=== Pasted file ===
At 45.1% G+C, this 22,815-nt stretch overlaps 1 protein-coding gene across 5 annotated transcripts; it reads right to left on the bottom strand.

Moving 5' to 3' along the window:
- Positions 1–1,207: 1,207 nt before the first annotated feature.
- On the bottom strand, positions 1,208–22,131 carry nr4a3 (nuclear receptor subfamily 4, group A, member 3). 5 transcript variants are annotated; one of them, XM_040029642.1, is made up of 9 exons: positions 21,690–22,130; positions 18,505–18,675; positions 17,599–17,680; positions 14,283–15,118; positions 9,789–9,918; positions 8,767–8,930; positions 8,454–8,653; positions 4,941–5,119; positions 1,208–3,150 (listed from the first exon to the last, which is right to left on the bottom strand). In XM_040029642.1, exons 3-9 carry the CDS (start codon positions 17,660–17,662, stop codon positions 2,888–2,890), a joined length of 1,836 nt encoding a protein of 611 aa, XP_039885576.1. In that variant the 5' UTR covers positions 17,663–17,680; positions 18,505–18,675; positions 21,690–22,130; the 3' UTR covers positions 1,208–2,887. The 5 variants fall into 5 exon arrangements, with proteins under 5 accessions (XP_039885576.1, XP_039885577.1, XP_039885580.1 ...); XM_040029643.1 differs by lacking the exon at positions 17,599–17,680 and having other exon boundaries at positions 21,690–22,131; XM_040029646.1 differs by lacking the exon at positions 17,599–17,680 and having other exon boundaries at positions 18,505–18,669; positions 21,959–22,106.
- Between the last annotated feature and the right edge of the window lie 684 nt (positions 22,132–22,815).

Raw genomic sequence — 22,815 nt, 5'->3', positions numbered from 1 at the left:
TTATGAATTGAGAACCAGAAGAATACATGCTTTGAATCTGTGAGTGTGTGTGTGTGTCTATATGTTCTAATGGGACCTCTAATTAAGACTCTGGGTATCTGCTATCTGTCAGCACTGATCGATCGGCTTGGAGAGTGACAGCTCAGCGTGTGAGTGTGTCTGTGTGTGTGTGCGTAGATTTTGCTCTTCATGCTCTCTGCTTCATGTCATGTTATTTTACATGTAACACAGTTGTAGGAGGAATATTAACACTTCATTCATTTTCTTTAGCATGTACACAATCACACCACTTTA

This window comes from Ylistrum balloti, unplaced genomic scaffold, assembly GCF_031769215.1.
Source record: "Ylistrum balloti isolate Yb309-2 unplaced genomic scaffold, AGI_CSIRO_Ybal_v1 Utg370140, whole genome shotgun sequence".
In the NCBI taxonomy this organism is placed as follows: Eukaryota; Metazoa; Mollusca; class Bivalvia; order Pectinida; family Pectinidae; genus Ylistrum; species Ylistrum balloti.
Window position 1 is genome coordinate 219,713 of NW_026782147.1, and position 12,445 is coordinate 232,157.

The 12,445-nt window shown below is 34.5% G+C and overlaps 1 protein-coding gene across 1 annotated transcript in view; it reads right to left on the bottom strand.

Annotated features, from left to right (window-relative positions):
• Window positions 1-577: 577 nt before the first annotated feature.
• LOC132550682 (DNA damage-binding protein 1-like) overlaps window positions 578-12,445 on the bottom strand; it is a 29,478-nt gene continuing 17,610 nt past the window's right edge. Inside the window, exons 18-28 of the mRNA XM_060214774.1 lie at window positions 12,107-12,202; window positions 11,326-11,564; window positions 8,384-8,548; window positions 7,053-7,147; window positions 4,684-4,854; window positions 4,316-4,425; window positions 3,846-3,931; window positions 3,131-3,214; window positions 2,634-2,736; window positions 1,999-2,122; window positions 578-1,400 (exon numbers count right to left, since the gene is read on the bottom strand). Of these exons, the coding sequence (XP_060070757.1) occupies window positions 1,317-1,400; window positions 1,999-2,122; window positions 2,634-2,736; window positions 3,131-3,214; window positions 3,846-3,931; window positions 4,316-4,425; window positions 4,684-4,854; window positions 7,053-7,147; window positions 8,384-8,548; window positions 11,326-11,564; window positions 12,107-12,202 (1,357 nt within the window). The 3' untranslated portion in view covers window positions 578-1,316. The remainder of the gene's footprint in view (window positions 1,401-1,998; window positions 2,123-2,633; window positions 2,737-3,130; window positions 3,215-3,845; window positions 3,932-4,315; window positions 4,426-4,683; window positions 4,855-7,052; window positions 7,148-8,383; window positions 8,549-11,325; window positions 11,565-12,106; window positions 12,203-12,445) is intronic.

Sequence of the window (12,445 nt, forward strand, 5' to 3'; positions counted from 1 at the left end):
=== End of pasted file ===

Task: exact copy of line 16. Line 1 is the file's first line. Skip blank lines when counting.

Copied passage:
Sequence of the window (12,445 nt, forward strand, 5' to 3'; positions counted from 1 at the left end):